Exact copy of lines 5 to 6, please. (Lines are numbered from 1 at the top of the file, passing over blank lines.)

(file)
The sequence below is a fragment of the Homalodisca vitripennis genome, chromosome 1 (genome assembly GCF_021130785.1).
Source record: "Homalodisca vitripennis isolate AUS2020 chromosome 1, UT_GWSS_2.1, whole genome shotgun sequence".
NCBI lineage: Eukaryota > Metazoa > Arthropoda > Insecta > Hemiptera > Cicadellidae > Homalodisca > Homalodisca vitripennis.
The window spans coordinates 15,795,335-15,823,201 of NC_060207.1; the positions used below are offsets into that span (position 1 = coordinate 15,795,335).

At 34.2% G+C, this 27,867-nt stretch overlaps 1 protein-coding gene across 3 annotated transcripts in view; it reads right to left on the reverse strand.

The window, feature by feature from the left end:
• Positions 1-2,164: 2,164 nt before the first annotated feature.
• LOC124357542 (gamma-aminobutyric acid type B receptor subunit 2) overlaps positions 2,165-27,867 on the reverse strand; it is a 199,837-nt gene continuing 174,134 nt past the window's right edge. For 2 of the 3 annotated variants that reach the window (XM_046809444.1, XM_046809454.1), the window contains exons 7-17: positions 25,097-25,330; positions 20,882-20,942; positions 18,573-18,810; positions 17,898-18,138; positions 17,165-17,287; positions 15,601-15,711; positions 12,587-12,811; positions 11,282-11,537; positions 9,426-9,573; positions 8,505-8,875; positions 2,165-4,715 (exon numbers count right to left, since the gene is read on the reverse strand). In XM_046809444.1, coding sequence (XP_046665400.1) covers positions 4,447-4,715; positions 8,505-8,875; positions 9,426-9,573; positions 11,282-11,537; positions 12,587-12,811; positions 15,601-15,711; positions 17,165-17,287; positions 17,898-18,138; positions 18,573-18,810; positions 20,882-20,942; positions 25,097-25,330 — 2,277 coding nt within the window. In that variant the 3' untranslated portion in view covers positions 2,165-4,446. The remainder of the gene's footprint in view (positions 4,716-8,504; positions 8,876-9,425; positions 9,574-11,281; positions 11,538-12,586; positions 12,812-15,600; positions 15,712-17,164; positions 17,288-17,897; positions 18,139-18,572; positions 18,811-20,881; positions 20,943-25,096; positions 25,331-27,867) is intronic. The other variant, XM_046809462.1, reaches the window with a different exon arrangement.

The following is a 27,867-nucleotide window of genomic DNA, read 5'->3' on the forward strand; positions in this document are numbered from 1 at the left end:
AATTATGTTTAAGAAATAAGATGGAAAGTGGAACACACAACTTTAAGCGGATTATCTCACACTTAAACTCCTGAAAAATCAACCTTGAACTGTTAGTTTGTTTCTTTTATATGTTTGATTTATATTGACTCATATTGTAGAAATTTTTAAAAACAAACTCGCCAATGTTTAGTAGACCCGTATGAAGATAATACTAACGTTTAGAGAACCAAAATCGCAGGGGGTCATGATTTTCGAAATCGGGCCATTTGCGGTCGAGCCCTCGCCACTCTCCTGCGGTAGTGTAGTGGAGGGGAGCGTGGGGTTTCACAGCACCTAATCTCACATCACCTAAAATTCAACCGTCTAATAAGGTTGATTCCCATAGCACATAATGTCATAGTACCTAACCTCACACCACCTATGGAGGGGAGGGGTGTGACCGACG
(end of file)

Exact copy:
At 34.2% G+C, this 27,867-nt stretch overlaps 1 protein-coding gene across 3 annotated transcripts in view; it reads right to left on the reverse strand.

The window, feature by feature from the left end: